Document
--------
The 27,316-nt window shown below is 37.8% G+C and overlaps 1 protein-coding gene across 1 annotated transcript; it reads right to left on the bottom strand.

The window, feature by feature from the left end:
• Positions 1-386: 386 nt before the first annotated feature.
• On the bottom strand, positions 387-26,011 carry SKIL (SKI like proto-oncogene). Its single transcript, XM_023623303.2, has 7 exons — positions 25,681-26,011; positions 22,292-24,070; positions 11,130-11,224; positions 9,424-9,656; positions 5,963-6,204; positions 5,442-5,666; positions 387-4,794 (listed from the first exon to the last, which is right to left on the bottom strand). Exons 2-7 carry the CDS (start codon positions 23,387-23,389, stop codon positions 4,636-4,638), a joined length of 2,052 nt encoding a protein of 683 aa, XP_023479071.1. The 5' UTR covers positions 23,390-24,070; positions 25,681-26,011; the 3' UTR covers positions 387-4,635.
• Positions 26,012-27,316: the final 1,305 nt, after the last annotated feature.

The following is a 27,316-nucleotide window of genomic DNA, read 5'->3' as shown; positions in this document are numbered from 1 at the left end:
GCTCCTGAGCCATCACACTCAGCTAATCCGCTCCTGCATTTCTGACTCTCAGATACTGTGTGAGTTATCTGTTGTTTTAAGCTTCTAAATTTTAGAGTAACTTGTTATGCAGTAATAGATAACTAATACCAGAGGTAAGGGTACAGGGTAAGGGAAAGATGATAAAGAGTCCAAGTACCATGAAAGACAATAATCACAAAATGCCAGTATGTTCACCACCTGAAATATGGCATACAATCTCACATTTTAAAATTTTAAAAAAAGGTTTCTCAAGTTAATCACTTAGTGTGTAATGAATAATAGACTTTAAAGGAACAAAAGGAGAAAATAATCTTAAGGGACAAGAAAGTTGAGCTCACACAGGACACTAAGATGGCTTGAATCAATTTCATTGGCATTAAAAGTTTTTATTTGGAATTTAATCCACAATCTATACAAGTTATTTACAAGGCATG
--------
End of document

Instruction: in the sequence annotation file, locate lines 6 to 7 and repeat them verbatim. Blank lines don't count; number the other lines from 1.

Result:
The following is a 27,316-nucleotide window of genomic DNA, read 5'->3' as shown; positions in this document are numbered from 1 at the left end:
GCTCCTGAGCCATCACACTCAGCTAATCCGCTCCTGCATTTCTGACTCTCAGATACTGTGTGAGTTATCTGTTGTTTTAAGCTTCTAAATTTTAGAGTAACTTGTTATGCAGTAATAGATAACTAATACCAGAGGTAAGGGTACAGGGTAAGGGAAAGATGATAAAGAGTCCAAGTACCATGAAAGACAATAATCACAAAATGCCAGTATGTTCACCACCTGAAATATGGCATACAATCTCACATTTTAAAATTTTAAAAAAAGGTTTCTCAAGTTAATCACTTAGTGTGTAATGAATAATAGACTTTAAAGGAACAAAAGGAGAAAATAATCTTAAGGGACAAGAAAGTTGAGCTCACACAGGACACTAAGATGGCTTGAATCAATTTCATTGGCATTAAAAGTTTTTATTTGGAATTTAATCCACAATCTATACAAGTTATTTACAAGGCATG